“It’s the gateway to working with some of the most impressive and complex technology in the world.”

Ministry of Defence
5 min readMar 17, 2023
For British Science Week, Defence is showcasing the range of STEM careers on offer.

For British Science Week, we’ve been speaking to people in Defence who work with the UK’s most complicated nuclear technology. Read how Heather and Alexander’s work in Science, Technology, Engineering, and Maths (STEM) is integral to Defence:

1. Who are you and what do you do (how does it link to STEM)?

I’m Heather and I work in support of His Majesty’s Naval Base Clyde. I have a background in physics, engineering, and safety case engineering; and I work in ensuring that the UK’s nuclear technology is secure.

2. What made you consider a role in the MOD and what was your first job?

I did a Physics MSc and wanted to use my skills in a physical application rather than a theoretical one. After university I joined a Ministry of Defence (MOD) graduate scheme because it offered a wide range of placements in STEM. This allowed me to use my skills, see real problems and work towards solutions, whilst getting an idea of what different roles might be available and what might fit for me. My first role was working on nuclear propulsion, but I quickly moved onto safety case management and then assurance. I’ve had a lot of variety in my work and the chance to be part of really exciting nuclear projects.

3. Can you think of an exciting thing you’ve done during your time at MOD?

Not long after joining the MOD, I was involved in a small team representing the UK’s nuclear policy for a key UK ally. It was amazing to see how much of a significant difference my contribution made in supporting a valuable UK relationship, and it gave me lots of opportunities to see different sites and technology come to life.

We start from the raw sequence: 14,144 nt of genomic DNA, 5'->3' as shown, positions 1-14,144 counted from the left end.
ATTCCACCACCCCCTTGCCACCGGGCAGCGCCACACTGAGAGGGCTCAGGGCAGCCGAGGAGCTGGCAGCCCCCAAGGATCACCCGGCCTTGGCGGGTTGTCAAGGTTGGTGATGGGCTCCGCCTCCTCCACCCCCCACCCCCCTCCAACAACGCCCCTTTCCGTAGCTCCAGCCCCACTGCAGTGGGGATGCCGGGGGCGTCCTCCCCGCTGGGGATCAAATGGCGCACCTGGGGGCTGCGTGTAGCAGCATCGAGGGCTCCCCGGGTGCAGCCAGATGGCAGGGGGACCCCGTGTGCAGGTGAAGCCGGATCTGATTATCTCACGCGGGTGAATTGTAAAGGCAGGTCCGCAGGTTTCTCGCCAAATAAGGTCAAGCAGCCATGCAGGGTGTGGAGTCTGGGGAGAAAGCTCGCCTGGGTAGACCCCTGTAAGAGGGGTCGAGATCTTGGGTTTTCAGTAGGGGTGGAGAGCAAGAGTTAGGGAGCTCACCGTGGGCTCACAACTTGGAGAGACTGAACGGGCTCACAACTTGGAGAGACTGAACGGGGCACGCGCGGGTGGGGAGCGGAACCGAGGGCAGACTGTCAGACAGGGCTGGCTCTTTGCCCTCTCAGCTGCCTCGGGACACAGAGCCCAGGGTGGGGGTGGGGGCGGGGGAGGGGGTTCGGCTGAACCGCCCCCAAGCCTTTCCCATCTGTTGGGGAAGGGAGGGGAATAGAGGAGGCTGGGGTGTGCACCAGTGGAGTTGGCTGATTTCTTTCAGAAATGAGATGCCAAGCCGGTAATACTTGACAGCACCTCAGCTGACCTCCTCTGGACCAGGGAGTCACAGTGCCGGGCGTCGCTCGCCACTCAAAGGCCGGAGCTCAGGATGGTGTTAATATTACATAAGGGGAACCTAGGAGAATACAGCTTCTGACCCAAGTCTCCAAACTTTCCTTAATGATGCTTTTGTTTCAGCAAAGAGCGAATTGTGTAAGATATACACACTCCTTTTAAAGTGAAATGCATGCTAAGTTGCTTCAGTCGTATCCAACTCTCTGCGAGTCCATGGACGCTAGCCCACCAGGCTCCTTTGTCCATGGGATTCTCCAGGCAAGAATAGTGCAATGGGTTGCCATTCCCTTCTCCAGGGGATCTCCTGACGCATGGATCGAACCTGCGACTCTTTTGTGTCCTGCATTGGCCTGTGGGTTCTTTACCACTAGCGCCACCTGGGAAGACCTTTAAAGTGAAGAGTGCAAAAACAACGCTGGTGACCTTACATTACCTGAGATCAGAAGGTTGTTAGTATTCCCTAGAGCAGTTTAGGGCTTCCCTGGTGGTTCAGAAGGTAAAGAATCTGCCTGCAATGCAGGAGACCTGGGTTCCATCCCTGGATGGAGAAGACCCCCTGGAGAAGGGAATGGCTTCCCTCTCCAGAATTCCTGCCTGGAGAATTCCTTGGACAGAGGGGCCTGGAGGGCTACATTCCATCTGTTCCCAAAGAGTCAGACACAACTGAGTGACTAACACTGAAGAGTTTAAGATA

4. What’s the next STEM related activity you are looking forward to in your career?

I want to apply to support a UK project to generate future warships for other countries. My experience in safety and assurance will be able to ensure that these warships are safe to operate for our allies. The great thing about STEM is that it provides an infinite stream of opportunities across different organisations.

5. Why should people consider STEM subjects?

It’s much more accessible than you think. It allows you to use problem-solving and doesn’t just require you to analyse. Taking STEM subjects opens up jobs to use your creativity and your unique skillset in some of the most interesting areas of technology.

6. Can you give an example outside of STEM where you’ve used skills that you’ve developed through taking STEM subjects?

Whilst on the graduate scheme, I recognised that there was a low representation of women in the nuclear workplace in the MOD. Diversity and representation is important to ensure that we have a broad range of ideas and that we reflect the society we protect. I set up Women in Nuclear in the MOD to help address the shortfall. Achieving that as someone on a graduate scheme shows how you can use the analysis and approach to challenges that we learn through STEM to make real differences outside of STEM.

7. If you had one bit of advice to give someone considering a career in STEM what would it be?

Go for it! It’s a worthwhile career with lots of opportunity. It is the gateway to working with some of the most impressive and complex technology in the world. It allows you to use your skills right at the cutting edge.